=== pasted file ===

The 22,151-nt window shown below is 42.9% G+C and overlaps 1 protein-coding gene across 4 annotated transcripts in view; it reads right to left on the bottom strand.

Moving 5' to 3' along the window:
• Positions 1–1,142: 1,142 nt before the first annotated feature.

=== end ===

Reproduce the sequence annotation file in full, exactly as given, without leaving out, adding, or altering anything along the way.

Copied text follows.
The 22,151-nt window shown below is 42.9% G+C and overlaps 1 protein-coding gene across 4 annotated transcripts in view; it reads right to left on the bottom strand.

Moving 5' to 3' along the window:
• Positions 1–1,142: 1,142 nt before the first annotated feature.